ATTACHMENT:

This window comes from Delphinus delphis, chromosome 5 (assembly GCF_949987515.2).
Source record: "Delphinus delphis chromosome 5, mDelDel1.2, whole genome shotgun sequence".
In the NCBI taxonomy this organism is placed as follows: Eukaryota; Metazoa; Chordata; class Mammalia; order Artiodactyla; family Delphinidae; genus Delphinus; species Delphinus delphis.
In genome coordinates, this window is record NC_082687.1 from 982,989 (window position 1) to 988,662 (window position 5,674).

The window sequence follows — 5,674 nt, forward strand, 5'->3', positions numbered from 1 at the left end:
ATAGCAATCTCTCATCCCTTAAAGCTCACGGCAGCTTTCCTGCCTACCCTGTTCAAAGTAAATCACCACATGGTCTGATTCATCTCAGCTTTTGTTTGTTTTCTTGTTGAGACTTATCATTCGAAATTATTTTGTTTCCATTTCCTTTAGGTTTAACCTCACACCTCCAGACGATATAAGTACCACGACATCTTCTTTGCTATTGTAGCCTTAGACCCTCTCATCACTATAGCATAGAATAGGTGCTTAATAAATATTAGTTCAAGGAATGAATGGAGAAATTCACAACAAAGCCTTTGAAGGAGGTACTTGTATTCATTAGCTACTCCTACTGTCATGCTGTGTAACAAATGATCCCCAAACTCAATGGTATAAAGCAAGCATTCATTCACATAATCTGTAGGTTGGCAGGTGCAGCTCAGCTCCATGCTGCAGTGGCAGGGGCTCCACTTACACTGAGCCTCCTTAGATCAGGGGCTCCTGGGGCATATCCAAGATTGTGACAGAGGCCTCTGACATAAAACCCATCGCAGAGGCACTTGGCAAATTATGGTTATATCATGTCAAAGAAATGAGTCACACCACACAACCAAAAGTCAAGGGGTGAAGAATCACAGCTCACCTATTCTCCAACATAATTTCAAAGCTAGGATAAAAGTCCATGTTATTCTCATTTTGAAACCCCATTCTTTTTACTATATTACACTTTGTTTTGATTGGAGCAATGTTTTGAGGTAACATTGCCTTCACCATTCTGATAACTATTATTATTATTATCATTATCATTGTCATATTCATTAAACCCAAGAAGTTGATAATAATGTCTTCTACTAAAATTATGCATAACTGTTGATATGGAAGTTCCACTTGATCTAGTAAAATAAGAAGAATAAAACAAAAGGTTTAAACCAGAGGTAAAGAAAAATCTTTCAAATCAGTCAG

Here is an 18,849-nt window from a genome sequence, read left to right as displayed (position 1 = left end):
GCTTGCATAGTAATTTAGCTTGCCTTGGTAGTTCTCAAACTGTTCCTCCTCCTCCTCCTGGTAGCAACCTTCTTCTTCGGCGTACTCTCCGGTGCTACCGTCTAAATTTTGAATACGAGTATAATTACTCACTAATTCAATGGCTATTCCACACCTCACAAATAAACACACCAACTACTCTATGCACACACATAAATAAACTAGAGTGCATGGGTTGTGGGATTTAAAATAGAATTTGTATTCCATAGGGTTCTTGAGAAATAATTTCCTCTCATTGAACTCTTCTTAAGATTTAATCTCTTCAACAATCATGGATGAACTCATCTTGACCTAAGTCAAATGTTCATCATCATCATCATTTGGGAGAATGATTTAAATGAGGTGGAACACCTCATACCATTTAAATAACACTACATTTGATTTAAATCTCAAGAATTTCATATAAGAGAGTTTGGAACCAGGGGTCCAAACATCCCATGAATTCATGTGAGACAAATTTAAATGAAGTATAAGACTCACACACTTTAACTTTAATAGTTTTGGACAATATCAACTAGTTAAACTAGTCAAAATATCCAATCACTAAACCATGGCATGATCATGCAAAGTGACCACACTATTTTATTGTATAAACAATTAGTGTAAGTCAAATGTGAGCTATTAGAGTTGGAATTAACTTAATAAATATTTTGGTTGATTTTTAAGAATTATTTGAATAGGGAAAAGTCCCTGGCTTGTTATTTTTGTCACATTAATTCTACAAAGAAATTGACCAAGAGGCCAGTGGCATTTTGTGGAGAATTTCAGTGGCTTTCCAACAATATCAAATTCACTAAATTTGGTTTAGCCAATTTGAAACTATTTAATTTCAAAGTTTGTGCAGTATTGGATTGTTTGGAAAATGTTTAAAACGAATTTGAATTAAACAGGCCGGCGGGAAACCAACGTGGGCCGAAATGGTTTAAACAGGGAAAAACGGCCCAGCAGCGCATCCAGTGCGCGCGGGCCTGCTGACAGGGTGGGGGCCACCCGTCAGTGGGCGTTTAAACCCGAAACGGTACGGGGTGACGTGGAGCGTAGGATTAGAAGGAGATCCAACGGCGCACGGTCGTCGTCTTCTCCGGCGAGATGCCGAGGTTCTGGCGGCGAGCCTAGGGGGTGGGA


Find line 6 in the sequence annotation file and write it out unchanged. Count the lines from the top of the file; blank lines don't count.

ATAGCAATCTCTCATCCCTTAAAGCTCACGGCAGCTTTCCTGCCTACCCTGTTCAAAGTAAATCACCACATGGTCTGATTCATCTCAGCTTTTGTTTGTTTTCTTGTTGAGACTTATCATTCGAAATTATTTTGTTTCCATTTCCTTTAGGTTTAACCTCACACCTCCAGACGATATAAGTACCACGACATCTTCTTTGCTATTGTAGCCTTAGACCCTCTCATCACTATAGCATAGAATAGGTGCTTAATAAATATTAGTTCAAGGAATGAATGGAGAAATTCACAACAAAGCCTTTGAAGGAGGTACTTGTATTCATTAGCTACTCCTACTGTCATGCTGTGTAACAAATGATCCCCAAACTCAATGGTATAAAGCAAGCATTCATTCACATAATCTGTAGGTTGGCAGGTGCAGCTCAGCTCCATGCTGCAGTGGCAGGGGCTCCACTTACACTGAGCCTCCTTAGATCAGGGGCTCCTGGGGCATATCCAAGATTGTGACAGAGGCCTCTGACATAAAACCCATCGCAGAGGCACTTGGCAAATTATGGTTATATCATGTCAAAGAAATGAGTCACACCACACAACCAAAAGTCAAGGGGTGAAGAATCACAGCTCACCTATTCTCCAACATAATTTCAAAGCTAGGATAAAAGTCCATGTTATTCTCATTTTGAAACCCCATTCTTTTTACTATATTACACTTTGTTTTGATTGGAGCAATGTTTTGAGGTAACATTGCCTTCACCATTCTGATAACTATTATTATTATTATCATTATCATTGTCATATTCATTAAACCCAAGAAGTTGATAATAATGTCTTCTACTAAAATTATGCATAACTGTTGATATGGAAGTTCCACTTGATCTAGTAAAATAAGAAGAATAAAACAAAAGGTTTAAACCAGAGGTAAAGAAAAATCTTTCAAATCAGTCAG